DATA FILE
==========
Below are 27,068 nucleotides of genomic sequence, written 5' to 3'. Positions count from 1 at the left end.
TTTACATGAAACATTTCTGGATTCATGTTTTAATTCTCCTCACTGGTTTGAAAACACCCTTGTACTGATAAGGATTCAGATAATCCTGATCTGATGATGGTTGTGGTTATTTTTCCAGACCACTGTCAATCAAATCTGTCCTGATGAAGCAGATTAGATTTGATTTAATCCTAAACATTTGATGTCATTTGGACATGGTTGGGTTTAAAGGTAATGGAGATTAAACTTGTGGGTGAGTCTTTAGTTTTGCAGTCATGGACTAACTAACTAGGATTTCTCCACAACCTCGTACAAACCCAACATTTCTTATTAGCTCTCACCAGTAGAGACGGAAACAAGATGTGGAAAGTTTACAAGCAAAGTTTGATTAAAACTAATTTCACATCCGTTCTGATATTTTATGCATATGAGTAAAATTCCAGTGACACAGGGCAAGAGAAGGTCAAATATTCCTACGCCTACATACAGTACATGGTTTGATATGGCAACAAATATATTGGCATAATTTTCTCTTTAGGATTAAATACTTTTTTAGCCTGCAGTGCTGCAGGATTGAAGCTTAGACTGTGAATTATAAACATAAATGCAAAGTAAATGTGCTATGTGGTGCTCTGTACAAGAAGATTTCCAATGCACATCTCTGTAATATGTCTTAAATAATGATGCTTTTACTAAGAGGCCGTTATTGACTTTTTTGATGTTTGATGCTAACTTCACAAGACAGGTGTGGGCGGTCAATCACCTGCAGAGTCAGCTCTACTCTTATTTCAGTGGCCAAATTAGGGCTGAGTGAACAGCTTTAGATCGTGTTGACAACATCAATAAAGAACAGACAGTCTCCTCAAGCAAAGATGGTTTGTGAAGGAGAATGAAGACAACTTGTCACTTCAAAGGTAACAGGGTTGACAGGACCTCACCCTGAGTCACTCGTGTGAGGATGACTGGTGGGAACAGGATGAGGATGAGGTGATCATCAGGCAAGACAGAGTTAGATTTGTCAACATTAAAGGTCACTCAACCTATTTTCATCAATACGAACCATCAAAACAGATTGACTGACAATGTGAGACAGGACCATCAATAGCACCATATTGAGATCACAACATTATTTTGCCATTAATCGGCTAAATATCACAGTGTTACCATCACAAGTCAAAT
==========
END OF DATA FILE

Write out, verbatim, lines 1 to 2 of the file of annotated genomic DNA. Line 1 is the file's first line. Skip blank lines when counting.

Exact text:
Below are 27,068 nucleotides of genomic sequence, written 5' to 3'. Positions count from 1 at the left end.
TTTACATGAAACATTTCTGGATTCATGTTTTAATTCTCCTCACTGGTTTGAAAACACCCTTGTACTGATAAGGATTCAGATAATCCTGATCTGATGATGGTTGTGGTTATTTTTCCAGACCACTGTCAATCAAATCTGTCCTGATGAAGCAGATTAGATTTGATTTAATCCTAAACATTTGATGTCATTTGGACATGGTTGGGTTTAAAGGTAATGGAGATTAAACTTGTGGGTGAGTCTTTAGTTTTGCAGTCATGGACTAACTAACTAGGATTTCTCCACAACCTCGTACAAACCCAACATTTCTTATTAGCTCTCACCAGTAGAGACGGAAACAAGATGTGGAAAGTTTACAAGCAAAGTTTGATTAAAACTAATTTCACATCCGTTCTGATATTTTATGCATATGAGTAAAATTCCAGTGACACAGGGCAAGAGAAGGTCAAATATTCCTACGCCTACATACAGTACATGGTTTGATATGGCAACAAATATATTGGCATAATTTTCTCTTTAGGATTAAATACTTTTTTAGCCTGCAGTGCTGCAGGATTGAAGCTTAGACTGTGAATTATAAACATAAATGCAAAGTAAATGTGCTATGTGGTGCTCTGTACAAGAAGATTTCCAATGCACATCTCTGTAATATGTCTTAAATAATGATGCTTTTACTAAGAGGCCGTTATTGACTTTTTTGATGTTTGATGCTAACTTCACAAGACAGGTGTGGGCGGTCAATCACCTGCAGAGTCAGCTCTACTCTTATTTCAGTGGCCAAATTAGGGCTGAGTGAACAGCTTTAGATCGTGTTGACAACATCAATAAAGAACAGACAGTCTCCTCAAGCAAAGATGGTTTGTGAAGGAGAATGAAGACAACTTGTCACTTCAAAGGTAACAGGGTTGACAGGACCTCACCCTGAGTCACTCGTGTGAGGATGACTGGTGGGAACAGGATGAGGATGAGGTGATCATCAGGCAAGACAGAGTTAGATTTGTCAACATTAAAGGTCACTCAACCTATTTTCATCAATACGAACCATCAAAACAGATTGACTGACAATGTGAGACAGGACCATCAATAGCACCATATTGAGATCACAACATTATTTTGCCATTAATCGGCTAAATATCACAGTGTTACCATCACAAGTCAAAT